A/N: Originally written for Soul 2 Soul on AO3 for primeideal
mold me like clay between your palms
One of the first things that fresh changers learned was, of course, the physical characteristics that they would need to impersonate for their tasks in infiltration situations. What the average height of a species was, whether they had eyes or other sensory organs, how delicate their exterior plating might be - those were all critical factors to fooling the cursory observations of their marks. The last thing that a changer wanted to do was get caught because they had a prehensile tail that wasn't supposed to be there.
The second thing that was taught was a species fate mark. Most species functioned this way. It was known to the changers that their own fates were unusual. Physical marks didn't mean anything to changers; their fates were known in their hearts and minds by the song the universe sang to them and their partners alone. The first time that White had seen one of the MIRA crewmates on the exam table, they had been utterly fascinated - and a bit horrified - by the mark that the instructor pointed out.
"Not every one of them has a mark, of course," the instructor explained while the trainees all squirmed and nudged to see better.
"Because not everyone has a soulmate?" one of White's fellow trainees asked. The instructor nodded. That at least made sense to White. Among their own species having a soulmate was more uncommon than common now. They couldn't imagine it would be any more likely among the MIRA humanoids.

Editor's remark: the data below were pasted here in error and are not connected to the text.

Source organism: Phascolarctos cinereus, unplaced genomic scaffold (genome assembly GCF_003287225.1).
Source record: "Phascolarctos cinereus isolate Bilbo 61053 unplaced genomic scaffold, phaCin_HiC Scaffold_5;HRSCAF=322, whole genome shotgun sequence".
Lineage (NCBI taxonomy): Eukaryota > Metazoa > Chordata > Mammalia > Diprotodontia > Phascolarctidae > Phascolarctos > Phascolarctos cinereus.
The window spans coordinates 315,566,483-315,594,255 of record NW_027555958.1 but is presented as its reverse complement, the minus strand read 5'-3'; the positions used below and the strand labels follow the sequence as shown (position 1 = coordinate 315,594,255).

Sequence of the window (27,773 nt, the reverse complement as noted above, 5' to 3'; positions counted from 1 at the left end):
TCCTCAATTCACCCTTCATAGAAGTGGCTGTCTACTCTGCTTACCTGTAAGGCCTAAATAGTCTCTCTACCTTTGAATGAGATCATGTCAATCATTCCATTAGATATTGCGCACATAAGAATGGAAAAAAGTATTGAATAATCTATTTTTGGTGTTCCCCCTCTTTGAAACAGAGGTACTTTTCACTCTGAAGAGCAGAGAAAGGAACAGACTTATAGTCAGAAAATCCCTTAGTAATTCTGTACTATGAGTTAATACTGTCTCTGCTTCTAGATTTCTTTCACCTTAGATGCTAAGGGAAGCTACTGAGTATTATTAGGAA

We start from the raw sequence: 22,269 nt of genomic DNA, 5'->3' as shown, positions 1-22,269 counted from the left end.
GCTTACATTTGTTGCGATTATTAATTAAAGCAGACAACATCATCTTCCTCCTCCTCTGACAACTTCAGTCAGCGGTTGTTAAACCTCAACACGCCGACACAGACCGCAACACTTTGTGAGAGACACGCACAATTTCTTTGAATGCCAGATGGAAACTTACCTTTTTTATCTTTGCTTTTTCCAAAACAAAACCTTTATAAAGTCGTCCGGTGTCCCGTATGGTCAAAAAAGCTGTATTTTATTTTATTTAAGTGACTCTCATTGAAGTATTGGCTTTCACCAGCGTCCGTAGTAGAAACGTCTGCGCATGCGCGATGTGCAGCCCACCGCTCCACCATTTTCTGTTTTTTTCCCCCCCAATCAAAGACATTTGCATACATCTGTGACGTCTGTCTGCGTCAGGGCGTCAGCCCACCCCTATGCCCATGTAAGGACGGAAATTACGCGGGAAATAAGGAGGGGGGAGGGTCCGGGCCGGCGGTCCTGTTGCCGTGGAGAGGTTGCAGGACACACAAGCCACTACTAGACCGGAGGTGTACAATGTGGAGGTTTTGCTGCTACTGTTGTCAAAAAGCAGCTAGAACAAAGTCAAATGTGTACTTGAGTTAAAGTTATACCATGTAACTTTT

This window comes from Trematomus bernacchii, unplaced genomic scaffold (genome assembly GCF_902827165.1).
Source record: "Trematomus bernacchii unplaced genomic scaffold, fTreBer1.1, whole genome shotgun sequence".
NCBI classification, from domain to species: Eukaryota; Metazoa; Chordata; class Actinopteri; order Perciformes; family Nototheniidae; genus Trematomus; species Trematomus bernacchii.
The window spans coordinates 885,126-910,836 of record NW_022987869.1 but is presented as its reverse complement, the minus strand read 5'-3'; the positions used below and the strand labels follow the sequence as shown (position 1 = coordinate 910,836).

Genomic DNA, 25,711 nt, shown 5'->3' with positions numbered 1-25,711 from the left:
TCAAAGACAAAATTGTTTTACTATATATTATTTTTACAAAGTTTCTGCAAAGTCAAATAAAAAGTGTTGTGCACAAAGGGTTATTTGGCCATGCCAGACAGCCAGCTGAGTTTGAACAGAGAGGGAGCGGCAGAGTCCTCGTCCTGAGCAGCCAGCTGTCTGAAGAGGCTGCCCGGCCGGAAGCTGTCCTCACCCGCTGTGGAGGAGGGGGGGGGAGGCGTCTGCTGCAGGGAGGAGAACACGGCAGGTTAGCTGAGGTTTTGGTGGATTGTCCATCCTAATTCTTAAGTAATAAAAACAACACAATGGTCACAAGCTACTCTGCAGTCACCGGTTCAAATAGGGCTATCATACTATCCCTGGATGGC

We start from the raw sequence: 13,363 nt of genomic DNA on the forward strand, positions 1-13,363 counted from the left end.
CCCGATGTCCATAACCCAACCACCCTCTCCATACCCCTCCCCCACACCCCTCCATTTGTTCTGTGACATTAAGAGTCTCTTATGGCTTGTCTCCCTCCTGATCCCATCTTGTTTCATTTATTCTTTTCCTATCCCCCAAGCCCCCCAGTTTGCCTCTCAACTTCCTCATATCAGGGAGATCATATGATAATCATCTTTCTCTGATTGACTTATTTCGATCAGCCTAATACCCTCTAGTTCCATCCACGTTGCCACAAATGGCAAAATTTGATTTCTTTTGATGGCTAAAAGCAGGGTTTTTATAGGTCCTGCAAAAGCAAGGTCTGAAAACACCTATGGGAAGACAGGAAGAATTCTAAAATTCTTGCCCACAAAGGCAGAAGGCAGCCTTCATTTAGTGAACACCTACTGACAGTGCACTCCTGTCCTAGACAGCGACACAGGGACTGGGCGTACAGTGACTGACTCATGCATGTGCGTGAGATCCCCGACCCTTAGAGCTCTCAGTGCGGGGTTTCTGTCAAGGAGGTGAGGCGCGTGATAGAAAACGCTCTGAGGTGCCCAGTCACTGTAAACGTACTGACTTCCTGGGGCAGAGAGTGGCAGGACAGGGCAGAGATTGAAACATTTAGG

When it came time to be tested and the changers took the form of the crewmate - suited and suitless - White felt some pride when they managed it with flying colors. "Great technique, fantastic facsimile," the instructor told them. He paused however, his attention drawn to the forearm where the sample humanoid's fate mark had been. A frown flickered over his face before being smoothed away.
"Interesting take on the fate mark. Sometimes it's better to just leave off without one, blend in to the background. But still acceptable work." White looked down, confused. They had gotten the position correct, hadn't they? Yet the surprise came when White noticed the shape was entirely different than the corpse they had studied.
Shifting the pigments in their flesh, White was able to adjust it properly to the interlaced rings they had observed. But it took careful concentration and as soon as White let their thoughts wander, it slipped away back into the delicate flower shape instead.